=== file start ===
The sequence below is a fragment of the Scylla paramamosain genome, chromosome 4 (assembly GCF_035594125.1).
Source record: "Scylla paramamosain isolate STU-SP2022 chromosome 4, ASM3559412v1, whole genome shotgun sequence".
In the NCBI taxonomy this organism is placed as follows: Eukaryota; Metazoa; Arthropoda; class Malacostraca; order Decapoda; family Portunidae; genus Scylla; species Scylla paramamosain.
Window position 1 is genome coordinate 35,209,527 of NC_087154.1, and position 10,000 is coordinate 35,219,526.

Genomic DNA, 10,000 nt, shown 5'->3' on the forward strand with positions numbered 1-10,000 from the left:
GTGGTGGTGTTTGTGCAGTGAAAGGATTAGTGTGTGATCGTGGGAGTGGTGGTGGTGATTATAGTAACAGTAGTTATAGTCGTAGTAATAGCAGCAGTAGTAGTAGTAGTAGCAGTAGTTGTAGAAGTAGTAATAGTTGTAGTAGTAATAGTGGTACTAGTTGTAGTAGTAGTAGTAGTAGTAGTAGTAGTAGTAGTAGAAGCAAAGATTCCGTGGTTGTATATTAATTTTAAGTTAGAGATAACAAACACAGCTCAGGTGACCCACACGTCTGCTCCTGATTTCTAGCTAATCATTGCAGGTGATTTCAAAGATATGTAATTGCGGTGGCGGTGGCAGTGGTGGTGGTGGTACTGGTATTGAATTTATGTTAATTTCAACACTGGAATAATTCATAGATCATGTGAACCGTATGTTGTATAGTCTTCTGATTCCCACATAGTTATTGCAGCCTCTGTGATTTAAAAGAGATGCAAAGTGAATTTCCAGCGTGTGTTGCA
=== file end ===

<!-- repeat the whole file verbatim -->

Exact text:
The sequence below is a fragment of the Scylla paramamosain genome, chromosome 4 (assembly GCF_035594125.1).
Source record: "Scylla paramamosain isolate STU-SP2022 chromosome 4, ASM3559412v1, whole genome shotgun sequence".
In the NCBI taxonomy this organism is placed as follows: Eukaryota; Metazoa; Arthropoda; class Malacostraca; order Decapoda; family Portunidae; genus Scylla; species Scylla paramamosain.
Window position 1 is genome coordinate 35,209,527 of NC_087154.1, and position 10,000 is coordinate 35,219,526.

Genomic DNA, 10,000 nt, shown 5'->3' on the forward strand with positions numbered 1-10,000 from the left:
GTGGTGGTGTTTGTGCAGTGAAAGGATTAGTGTGTGATCGTGGGAGTGGTGGTGGTGATTATAGTAACAGTAGTTATAGTCGTAGTAATAGCAGCAGTAGTAGTAGTAGTAGCAGTAGTTGTAGAAGTAGTAATAGTTGTAGTAGTAATAGTGGTACTAGTTGTAGTAGTAGTAGTAGTAGTAGTAGTAGTAGTAGTAGAAGCAAAGATTCCGTGGTTGTATATTAATTTTAAGTTAGAGATAACAAACACAGCTCAGGTGACCCACACGTCTGCTCCTGATTTCTAGCTAATCATTGCAGGTGATTTCAAAGATATGTAATTGCGGTGGCGGTGGCAGTGGTGGTGGTGGTACTGGTATTGAATTTATGTTAATTTCAACACTGGAATAATTCATAGATCATGTGAACCGTATGTTGTATAGTCTTCTGATTCCCACATAGTTATTGCAGCCTCTGTGATTTAAAAGAGATGCAAAGTGAATTTCCAGCGTGTGTTGCA